2 November 2010
With the passing into statute of a new bye-law by the Isle of Man Government that excludes much of the Scottish scallop fleet from Manx waters, the Scottish scallop industry has lost at a stroke the greater part of its access to an economically essential and traditional fishing ground, states the Scottish Fishermen’s Federation.
The SFF and its constituent member the Scallop Association say that it is blatant that the science associated with the decision only looked at the effect of already decided exclusion measures and did not explore the issue of continued sustainability.
The new law actually fixes only the economic sustainability of the Manx industry by excluding the majority of the Scottish fleet, which for decades has been part of the fishing activity.
In sharp contrast, during the Manx scallop fishery closed season observed by all participants each summer, Isle of Man boats are currently welcomed into the Scottish fishery.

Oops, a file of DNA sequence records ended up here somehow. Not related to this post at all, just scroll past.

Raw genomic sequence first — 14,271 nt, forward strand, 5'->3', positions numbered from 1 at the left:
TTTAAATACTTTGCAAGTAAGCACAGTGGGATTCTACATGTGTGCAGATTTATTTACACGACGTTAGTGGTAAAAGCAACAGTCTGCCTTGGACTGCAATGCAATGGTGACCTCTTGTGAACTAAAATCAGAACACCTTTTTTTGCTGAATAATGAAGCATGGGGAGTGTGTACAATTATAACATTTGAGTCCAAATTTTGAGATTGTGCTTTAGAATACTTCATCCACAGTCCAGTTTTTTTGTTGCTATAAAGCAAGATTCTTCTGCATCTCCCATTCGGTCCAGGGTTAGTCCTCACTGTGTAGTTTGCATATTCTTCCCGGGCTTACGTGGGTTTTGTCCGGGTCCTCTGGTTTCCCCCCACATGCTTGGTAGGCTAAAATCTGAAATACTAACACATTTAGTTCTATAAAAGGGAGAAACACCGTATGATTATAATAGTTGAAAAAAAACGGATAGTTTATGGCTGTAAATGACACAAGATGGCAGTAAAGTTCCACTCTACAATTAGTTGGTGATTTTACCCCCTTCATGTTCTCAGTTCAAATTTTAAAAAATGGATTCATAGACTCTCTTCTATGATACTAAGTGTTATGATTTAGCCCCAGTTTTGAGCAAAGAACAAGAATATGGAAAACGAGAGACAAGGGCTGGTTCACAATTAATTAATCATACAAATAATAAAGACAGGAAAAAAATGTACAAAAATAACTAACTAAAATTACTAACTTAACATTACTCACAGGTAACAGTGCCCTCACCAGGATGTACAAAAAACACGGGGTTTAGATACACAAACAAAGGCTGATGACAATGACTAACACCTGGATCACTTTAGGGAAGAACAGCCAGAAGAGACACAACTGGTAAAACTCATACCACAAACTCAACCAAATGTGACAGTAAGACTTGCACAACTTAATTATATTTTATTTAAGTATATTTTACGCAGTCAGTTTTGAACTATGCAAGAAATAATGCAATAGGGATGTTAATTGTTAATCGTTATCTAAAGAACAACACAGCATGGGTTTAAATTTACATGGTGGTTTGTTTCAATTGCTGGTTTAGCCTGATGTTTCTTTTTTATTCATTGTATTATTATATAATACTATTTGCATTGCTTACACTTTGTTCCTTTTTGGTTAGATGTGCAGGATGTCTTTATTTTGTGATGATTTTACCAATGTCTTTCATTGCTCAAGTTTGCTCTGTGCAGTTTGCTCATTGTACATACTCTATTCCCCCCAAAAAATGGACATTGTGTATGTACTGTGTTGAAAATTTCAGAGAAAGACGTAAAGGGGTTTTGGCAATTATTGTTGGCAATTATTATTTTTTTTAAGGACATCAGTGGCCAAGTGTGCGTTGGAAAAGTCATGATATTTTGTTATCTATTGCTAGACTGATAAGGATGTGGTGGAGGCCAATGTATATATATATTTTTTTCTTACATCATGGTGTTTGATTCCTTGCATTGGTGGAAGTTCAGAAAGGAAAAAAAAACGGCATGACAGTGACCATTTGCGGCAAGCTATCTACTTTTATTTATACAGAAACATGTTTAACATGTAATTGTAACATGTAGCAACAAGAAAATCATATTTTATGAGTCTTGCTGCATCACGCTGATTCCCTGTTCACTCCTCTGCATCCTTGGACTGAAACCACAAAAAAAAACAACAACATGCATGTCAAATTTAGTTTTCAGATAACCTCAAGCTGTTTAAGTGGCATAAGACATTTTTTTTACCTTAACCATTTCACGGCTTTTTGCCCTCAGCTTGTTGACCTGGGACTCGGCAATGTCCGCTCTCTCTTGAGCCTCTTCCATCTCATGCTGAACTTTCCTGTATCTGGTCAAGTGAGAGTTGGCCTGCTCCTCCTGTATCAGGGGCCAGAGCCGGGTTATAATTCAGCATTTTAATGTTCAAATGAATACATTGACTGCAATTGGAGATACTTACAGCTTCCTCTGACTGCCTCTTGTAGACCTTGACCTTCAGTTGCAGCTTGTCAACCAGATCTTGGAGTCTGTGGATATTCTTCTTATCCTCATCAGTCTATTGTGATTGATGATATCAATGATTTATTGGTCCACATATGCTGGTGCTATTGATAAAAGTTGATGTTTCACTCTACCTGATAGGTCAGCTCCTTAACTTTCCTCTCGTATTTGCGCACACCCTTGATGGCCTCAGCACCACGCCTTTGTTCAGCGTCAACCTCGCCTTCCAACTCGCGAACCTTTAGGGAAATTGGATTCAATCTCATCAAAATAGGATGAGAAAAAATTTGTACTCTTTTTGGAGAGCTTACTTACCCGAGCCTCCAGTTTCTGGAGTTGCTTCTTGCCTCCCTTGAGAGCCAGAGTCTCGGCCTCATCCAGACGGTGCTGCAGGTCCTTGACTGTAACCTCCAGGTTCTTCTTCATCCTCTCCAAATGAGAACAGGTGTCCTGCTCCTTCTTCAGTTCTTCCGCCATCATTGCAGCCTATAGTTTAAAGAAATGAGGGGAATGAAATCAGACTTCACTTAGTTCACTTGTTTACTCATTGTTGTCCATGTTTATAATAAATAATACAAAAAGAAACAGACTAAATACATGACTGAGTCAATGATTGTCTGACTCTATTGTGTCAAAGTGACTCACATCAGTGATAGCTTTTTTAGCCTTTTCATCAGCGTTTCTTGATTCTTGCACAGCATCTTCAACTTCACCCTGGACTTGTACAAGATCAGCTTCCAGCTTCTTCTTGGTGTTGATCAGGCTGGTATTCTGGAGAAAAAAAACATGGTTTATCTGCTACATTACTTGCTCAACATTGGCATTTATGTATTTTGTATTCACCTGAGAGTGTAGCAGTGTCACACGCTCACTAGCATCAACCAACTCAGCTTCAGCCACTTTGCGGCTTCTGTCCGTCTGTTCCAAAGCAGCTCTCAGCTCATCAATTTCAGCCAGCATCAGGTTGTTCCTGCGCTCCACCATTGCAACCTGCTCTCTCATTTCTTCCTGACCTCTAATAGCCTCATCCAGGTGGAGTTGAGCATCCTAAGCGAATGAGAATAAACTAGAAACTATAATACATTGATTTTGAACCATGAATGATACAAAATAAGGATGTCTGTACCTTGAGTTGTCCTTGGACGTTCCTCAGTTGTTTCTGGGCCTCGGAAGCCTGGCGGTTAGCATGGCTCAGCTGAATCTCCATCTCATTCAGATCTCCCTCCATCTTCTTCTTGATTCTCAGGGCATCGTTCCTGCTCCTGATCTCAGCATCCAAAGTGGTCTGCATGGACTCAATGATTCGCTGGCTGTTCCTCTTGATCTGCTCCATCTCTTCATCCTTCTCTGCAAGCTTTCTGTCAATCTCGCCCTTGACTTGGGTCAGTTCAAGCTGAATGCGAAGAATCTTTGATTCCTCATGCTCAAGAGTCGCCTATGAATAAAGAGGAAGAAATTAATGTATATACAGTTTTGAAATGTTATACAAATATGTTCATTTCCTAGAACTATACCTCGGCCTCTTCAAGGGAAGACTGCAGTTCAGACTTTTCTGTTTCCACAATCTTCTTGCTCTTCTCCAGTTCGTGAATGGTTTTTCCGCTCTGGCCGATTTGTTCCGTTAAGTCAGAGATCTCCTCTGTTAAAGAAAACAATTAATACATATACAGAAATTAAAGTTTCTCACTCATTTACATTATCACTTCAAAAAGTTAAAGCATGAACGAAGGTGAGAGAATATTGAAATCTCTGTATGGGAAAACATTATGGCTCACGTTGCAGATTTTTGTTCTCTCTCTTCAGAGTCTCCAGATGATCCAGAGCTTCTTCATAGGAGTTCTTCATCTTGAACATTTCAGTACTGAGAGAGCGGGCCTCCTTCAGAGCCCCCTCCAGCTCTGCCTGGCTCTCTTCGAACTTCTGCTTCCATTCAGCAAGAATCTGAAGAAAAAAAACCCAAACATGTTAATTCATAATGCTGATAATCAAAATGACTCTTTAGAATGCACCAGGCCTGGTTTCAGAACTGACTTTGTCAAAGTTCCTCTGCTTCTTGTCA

John Hermse, secretary of the Scallop Association, said: “Fishermen do not make rules or the law. We will provide data and discuss compromise, but responsibility for our defence lies with the Fisheries Administrations.
“We had made it crystal clear to the Scottish Government right from the beginning in April that this regulation was all about walling out the Scottish fleet and not about stock sustainability.
“Despite offers on sustainability measures, nothing has changed and we are now cornered. There is no way to describe our current situation other than as a failure of support. There is little to gain from accusations of blame between the Scottish Government and DEFRA, the fact is we are now compromised.
“Political action is now required at the highest level to restore access to those vessels with traditional rights. Even at this eleventh hour we reiterate our willingness to talk.”
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